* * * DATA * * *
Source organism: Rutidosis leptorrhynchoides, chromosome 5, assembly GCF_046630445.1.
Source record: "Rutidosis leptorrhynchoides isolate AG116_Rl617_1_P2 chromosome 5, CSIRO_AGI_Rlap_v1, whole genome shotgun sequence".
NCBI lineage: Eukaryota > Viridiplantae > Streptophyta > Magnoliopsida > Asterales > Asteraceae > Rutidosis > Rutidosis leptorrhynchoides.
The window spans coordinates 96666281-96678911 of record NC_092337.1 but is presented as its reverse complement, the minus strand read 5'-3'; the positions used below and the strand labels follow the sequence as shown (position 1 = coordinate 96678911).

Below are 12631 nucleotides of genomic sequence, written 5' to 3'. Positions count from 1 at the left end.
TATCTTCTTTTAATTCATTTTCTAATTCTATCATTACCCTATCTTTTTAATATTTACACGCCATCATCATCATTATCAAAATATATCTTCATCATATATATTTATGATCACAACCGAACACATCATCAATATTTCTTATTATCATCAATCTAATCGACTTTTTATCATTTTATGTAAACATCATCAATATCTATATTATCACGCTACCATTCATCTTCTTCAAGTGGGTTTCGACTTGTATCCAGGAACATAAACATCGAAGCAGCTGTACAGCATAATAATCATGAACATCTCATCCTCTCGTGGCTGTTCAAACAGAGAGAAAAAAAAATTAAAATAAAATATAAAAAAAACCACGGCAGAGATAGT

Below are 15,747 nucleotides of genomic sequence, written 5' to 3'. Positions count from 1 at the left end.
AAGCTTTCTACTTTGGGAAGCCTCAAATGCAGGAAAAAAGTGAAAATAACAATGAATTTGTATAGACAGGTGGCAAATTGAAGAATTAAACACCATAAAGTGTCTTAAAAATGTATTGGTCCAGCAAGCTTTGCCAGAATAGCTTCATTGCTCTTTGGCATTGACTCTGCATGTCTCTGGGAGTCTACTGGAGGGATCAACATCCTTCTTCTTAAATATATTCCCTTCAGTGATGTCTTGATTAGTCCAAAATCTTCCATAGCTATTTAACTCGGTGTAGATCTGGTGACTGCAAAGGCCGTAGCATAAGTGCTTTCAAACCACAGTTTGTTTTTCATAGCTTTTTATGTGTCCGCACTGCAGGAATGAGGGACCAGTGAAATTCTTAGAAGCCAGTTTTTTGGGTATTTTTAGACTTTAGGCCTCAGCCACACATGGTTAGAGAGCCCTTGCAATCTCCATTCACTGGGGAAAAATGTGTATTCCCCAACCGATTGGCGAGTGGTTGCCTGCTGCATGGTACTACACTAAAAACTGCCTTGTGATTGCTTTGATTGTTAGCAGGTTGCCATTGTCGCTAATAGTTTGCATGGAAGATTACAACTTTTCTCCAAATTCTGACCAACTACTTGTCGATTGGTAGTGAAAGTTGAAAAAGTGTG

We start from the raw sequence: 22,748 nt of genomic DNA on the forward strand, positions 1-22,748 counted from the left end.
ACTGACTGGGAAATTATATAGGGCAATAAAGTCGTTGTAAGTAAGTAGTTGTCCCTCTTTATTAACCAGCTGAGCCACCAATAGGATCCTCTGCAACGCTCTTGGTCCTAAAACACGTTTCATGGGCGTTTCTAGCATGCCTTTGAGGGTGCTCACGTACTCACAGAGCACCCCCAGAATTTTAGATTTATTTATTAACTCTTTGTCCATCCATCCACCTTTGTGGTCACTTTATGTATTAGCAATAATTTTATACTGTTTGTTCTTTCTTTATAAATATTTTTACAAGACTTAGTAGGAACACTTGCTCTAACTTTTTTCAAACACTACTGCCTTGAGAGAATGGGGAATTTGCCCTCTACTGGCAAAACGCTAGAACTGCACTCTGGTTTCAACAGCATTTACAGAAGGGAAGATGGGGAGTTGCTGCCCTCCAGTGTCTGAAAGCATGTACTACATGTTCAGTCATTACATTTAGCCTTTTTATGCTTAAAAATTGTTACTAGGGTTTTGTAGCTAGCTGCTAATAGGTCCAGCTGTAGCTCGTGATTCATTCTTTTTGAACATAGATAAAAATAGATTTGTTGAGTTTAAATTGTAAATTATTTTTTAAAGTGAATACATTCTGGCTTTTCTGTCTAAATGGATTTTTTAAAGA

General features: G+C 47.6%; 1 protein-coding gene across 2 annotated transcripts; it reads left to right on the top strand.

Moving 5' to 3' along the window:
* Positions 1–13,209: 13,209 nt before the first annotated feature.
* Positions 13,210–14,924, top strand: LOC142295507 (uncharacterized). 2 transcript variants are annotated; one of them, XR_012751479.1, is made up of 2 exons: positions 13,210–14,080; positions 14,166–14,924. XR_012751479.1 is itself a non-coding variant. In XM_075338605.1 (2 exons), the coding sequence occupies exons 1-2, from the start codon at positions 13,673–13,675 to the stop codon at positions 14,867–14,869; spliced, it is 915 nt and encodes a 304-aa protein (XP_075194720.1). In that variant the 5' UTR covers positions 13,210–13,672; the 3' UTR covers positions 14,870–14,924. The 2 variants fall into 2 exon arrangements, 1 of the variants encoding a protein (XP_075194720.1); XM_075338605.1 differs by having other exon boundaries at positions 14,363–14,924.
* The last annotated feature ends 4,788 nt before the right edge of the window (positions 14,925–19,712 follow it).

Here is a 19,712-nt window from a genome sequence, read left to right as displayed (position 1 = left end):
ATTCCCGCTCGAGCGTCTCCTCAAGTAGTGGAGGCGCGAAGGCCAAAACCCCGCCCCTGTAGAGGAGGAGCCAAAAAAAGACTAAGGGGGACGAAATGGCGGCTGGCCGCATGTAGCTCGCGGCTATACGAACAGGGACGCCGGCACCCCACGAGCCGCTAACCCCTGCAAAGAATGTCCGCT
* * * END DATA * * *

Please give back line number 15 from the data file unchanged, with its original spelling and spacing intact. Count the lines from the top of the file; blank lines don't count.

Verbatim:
* The last annotated feature ends 4,788 nt before the right edge of the window (positions 14,925–19,712 follow it).